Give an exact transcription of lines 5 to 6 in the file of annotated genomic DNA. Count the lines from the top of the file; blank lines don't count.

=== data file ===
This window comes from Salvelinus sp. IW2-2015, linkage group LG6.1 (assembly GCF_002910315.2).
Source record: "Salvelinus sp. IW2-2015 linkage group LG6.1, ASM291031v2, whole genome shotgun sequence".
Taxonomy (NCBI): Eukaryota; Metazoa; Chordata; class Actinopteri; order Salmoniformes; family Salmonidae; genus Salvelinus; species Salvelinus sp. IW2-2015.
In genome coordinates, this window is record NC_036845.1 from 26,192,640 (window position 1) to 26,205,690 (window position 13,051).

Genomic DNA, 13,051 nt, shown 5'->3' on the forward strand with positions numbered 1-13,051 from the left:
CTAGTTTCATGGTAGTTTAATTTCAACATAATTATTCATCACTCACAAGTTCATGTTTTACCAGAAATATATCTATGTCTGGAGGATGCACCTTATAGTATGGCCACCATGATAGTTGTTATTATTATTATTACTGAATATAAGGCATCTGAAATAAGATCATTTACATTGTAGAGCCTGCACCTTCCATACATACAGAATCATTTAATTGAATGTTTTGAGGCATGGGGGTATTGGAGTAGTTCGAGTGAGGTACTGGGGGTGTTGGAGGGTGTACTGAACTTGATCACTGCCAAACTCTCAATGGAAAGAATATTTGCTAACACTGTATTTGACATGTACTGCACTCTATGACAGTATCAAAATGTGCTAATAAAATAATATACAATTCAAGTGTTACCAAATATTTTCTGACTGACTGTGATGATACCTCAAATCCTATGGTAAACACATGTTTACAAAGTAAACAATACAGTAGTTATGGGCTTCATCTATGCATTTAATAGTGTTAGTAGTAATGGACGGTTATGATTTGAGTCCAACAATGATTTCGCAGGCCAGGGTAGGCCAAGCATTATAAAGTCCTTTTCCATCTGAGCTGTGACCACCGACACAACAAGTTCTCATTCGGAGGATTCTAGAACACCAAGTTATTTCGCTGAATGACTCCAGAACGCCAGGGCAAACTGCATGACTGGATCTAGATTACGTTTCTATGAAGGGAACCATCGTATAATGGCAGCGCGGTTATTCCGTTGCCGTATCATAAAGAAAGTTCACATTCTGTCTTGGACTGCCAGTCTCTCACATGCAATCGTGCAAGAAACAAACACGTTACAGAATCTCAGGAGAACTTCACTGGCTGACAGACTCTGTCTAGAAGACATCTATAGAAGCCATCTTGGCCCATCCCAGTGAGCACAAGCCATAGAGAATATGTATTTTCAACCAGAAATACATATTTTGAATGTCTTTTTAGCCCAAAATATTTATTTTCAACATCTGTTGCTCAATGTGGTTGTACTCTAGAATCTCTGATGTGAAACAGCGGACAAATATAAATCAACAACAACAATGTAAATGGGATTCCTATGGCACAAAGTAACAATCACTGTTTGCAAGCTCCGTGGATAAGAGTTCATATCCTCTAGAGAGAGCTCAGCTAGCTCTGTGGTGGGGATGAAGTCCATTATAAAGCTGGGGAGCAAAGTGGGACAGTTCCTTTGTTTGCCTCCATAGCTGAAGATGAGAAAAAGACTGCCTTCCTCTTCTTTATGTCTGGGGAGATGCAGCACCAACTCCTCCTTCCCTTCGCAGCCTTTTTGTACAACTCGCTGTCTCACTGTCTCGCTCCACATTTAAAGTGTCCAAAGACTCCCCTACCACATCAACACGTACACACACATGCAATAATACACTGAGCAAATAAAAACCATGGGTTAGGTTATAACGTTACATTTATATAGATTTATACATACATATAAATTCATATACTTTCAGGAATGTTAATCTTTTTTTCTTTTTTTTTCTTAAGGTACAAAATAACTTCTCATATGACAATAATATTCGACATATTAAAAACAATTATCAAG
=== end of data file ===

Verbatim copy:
Genomic DNA, 13,051 nt, shown 5'->3' on the forward strand with positions numbered 1-13,051 from the left:
CTAGTTTCATGGTAGTTTAATTTCAACATAATTATTCATCACTCACAAGTTCATGTTTTACCAGAAATATATCTATGTCTGGAGGATGCACCTTATAGTATGGCCACCATGATAGTTGTTATTATTATTATTACTGAATATAAGGCATCTGAAATAAGATCATTTACATTGTAGAGCCTGCACCTTCCATACATACAGAATCATTTAATTGAATGTTTTGAGGCATGGGGGTATTGGAGTAGTTCGAGTGAGGTACTGGGGGTGTTGGAGGGTGTACTGAACTTGATCACTGCCAAACTCTCAATGGAAAGAATATTTGCTAACACTGTATTTGACATGTACTGCACTCTATGACAGTATCAAAATGTGCTAATAAAATAATATACAATTCAAGTGTTACCAAATATTTTCTGACTGACTGTGATGATACCTCAAATCCTATGGTAAACACATGTTTACAAAGTAAACAATACAGTAGTTATGGGCTTCATCTATGCATTTAATAGTGTTAGTAGTAATGGACGGTTATGATTTGAGTCCAACAATGATTTCGCAGGCCAGGGTAGGCCAAGCATTATAAAGTCCTTTTCCATCTGAGCTGTGACCACCGACACAACAAGTTCTCATTCGGAGGATTCTAGAACACCAAGTTATTTCGCTGAATGACTCCAGAACGCCAGGGCAAACTGCATGACTGGATCTAGATTACGTTTCTATGAAGGGAACCATCGTATAATGGCAGCGCGGTTATTCCGTTGCCGTATCATAAAGAAAGTTCACATTCTGTCTTGGACTGCCAGTCTCTCACATGCAATCGTGCAAGAAACAAACACGTTACAGAATCTCAGGAGAACTTCACTGGCTGACAGACTCTGTCTAGAAGACATCTATAGAAGCCATCTTGGCCCATCCCAGTGAGCACAAGCCATAGAGAATATGTATTTTCAACCAGAAATACATATTTTGAATGTCTTTTTAGCCCAAAATATTTATTTTCAACATCTGTTGCTCAATGTGGTTGTACTCTAGAATCTCTGATGTGAAACAGCGGACAAATATAAATCAACAACAACAATGTAAATGGGATTCCTATGGCACAAAGTAACAATCACTGTTTGCAAGCTCCGTGGATAAGAGTTCATATCCTCTAGAGAGAGCTCAGCTAGCTCTGTGGTGGGGATGAAGTCCATTATAAAGCTGGGGAGCAAAGTGGGACAGTTCCTTTGTTTGCCTCCATAGCTGAAGATGAGAAAAAGACTGCCTTCCTCTTCTTTATGTCTGGGGAGATGCAGCACCAACTCCTCCTTCCCTTCGCAGCCTTTTTGTACAACTCGCTGTCTCACTGTCTCGCTCCACATTTAAAGTGTCCAAAGACTCCCCTACCACATCAACACGTACACACACATGCAATAATACACTGAGCAAATAAAAACCATGGGTTAGGTTATAACGTTACATTTATATAGATTTATACATACATATAAATTCATATACTTTCAGGAATGTTAATCTTTTTTTCTTTTTTTTTCTTAAGGTACAAAATAACTTCTCATATGACAATAATATTCGACATATTAAAAACAATTATCAAG